Uniswap has 2,000,000+ unique users this year and ~200,000+ MAUs. Could some of these users be red-pilled into NFTs, now that it is more convenient than ever? Possible. There's not a huge overlap between DeFi and NFT users today.
Uniswap is betting on the growing convergence and synergy between fungible and non-fungible tokens in the future. It’s bringing its impeccable brand name to the table, positioning itself as the premier bridge between these two ecosystems. With a huge war chest (having raised $165M in October), Uniswap can afford to be patient and play the long game.
With Uniswap's entry, NFT users are the main winners. And that’s good. Just like Uber vs. Lyft: more competition = better products + lower prices.
3. On Spotify and Creator Royalties
Over the weekend, I watched the Netflix mini-series “The Playlist”, which is the dramatized story of how Spotify came to disrupt the music industry. It’s an entertaining and informative watch for anyone in tech and highlights perspectives from various stakeholders in the music industry (thanks Santiago for the recommendation).
Very simplistically, the traditional business model in the music industry (Sony, Warner, Universal) in the early 2000s was:
Produce good music → Sell music (CDs) to users. Sell licenses to organizations.
As the world became more digital and streaming became a real thing, Spotify and its predecessors (e.g., Pirate Bay) came in to disrupt the music industry with new business models. It looks something like this:
Make music free → Greater audience reach → Earn from merchandise, ticket sales, ad revenue, premium subscriptions
The fundamental question in the new business models was: how do you pay artists for their work? Artists have usually been the ones with the least leverage in the industry and are often on the losing end.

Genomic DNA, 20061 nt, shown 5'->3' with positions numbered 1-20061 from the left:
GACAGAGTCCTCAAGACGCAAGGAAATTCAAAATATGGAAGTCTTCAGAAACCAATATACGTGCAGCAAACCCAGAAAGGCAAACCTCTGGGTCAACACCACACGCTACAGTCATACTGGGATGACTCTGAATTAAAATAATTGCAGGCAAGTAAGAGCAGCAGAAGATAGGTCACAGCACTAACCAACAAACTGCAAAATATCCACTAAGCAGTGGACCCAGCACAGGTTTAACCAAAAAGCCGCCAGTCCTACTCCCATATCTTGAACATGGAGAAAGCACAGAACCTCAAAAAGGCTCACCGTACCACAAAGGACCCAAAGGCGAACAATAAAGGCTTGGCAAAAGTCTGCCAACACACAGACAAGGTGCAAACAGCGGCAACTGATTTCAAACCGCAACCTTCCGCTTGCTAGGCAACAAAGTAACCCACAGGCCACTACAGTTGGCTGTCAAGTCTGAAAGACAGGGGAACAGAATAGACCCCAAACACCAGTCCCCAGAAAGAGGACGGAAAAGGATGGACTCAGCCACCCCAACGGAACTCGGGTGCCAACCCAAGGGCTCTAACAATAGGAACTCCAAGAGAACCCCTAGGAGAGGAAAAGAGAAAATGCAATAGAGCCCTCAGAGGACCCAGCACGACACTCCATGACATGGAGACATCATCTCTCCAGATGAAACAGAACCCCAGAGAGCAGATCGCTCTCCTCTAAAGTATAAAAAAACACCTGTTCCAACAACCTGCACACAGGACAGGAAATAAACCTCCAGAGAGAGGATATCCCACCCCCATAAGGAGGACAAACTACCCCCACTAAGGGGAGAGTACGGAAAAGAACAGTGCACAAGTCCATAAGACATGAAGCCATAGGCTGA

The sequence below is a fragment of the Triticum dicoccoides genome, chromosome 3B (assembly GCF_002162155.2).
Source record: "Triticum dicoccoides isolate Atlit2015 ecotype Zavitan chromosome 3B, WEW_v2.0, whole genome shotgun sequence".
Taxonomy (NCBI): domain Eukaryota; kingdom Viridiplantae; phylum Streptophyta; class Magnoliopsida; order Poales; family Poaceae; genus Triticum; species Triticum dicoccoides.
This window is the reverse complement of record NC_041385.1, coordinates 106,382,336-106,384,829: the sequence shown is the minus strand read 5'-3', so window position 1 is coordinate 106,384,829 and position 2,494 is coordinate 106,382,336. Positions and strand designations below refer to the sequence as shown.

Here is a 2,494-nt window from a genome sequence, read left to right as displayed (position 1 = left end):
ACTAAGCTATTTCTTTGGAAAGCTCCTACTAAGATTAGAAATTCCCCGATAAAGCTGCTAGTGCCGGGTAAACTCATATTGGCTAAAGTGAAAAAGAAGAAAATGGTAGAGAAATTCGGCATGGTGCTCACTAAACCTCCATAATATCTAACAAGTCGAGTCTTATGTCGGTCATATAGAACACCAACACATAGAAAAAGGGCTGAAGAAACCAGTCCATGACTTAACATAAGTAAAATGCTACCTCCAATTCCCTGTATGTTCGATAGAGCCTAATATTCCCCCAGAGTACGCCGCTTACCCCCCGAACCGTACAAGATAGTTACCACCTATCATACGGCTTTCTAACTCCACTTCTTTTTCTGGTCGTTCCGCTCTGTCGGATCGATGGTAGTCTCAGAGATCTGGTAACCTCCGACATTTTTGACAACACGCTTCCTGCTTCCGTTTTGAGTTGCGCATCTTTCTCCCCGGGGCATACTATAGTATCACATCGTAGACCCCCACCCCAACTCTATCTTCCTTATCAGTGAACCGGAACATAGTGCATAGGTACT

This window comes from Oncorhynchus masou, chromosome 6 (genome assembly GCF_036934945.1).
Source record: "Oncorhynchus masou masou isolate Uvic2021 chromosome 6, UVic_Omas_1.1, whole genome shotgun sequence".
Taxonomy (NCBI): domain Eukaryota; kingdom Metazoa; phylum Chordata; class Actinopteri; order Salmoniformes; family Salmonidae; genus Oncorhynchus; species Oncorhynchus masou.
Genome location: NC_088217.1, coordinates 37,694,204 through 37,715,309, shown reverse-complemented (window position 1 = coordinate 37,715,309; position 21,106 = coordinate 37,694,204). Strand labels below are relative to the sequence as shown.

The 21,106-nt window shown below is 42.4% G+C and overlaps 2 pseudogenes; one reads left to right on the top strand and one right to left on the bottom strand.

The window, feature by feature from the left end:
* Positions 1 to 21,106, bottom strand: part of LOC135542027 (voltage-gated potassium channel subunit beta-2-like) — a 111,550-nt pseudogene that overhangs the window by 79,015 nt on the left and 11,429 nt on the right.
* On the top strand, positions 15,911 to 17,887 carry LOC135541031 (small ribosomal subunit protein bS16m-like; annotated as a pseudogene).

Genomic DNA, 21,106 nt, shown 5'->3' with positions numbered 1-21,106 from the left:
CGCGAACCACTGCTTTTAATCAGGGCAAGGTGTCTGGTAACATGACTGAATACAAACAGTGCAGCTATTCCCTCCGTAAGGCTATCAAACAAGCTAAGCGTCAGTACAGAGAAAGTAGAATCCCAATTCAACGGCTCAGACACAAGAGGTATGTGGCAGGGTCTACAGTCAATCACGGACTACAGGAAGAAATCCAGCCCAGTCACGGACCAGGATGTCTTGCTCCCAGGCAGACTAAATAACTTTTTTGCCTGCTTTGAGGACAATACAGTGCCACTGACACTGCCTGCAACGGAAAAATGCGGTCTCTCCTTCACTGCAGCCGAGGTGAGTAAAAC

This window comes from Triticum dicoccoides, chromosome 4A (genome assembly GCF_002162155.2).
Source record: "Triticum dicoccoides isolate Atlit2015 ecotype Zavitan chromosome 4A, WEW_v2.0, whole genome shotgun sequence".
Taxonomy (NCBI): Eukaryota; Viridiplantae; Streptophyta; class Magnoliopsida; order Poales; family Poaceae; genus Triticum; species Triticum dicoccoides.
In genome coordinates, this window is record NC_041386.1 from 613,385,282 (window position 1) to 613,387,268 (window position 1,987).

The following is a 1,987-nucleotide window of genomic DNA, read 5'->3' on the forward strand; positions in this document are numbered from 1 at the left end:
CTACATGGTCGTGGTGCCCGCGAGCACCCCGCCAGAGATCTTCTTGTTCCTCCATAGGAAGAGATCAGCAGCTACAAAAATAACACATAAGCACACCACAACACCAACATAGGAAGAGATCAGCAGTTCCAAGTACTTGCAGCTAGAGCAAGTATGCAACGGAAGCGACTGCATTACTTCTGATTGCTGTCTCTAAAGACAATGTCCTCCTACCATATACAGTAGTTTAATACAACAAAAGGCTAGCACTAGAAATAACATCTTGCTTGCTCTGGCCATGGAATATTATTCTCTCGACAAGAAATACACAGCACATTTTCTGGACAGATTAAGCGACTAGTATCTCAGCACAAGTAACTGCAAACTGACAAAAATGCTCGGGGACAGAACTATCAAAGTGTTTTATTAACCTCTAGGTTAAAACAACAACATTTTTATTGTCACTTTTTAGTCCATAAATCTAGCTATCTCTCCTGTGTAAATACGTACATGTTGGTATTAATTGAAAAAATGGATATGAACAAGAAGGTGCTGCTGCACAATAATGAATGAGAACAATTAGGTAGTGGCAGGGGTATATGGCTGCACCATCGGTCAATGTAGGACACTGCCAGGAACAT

It made me think that similar parallels are happening with NFTs and royalties today.
(Most) users have signaled that they don’t want to pay royalties or marketplace fees, especially when there is zero incentive. NFT trades with royalties on Magic Eden dropped to 10% once optional royalties were implemented.
Users will find ways to avoid royalties — and there will always be ways because royalties are not enforceable on-chain (without significant centralization tradeoffs). OpenSea and Magic Eden’s recent royalty protection tools are like using sticky tape to plug holes in a sinking ship. I appreciate their efforts, and it is a worthy fight to be in. But it feels like the odds are heavily stacked.
Similar to music lovers downloading their favorite artists’ MP3s for free on The Pirate Bay, I can feel a zero-fee movement brewing in NFTs that is difficult to stop. I’m a huge supporter of artists getting paid, and I truly believe artists should be paid way more for bringing their creative works to the world. I love the idea of creator royalties.
Yet, there will probably be a paradigm change in the business models for Web3 creators. We need to think out-of-the-box, beyond royalties. Similar to what Spotify did for music, someone will disrupt this.
You can find and DM me on Twitter (@0xPrismatic). I love getting your feedback.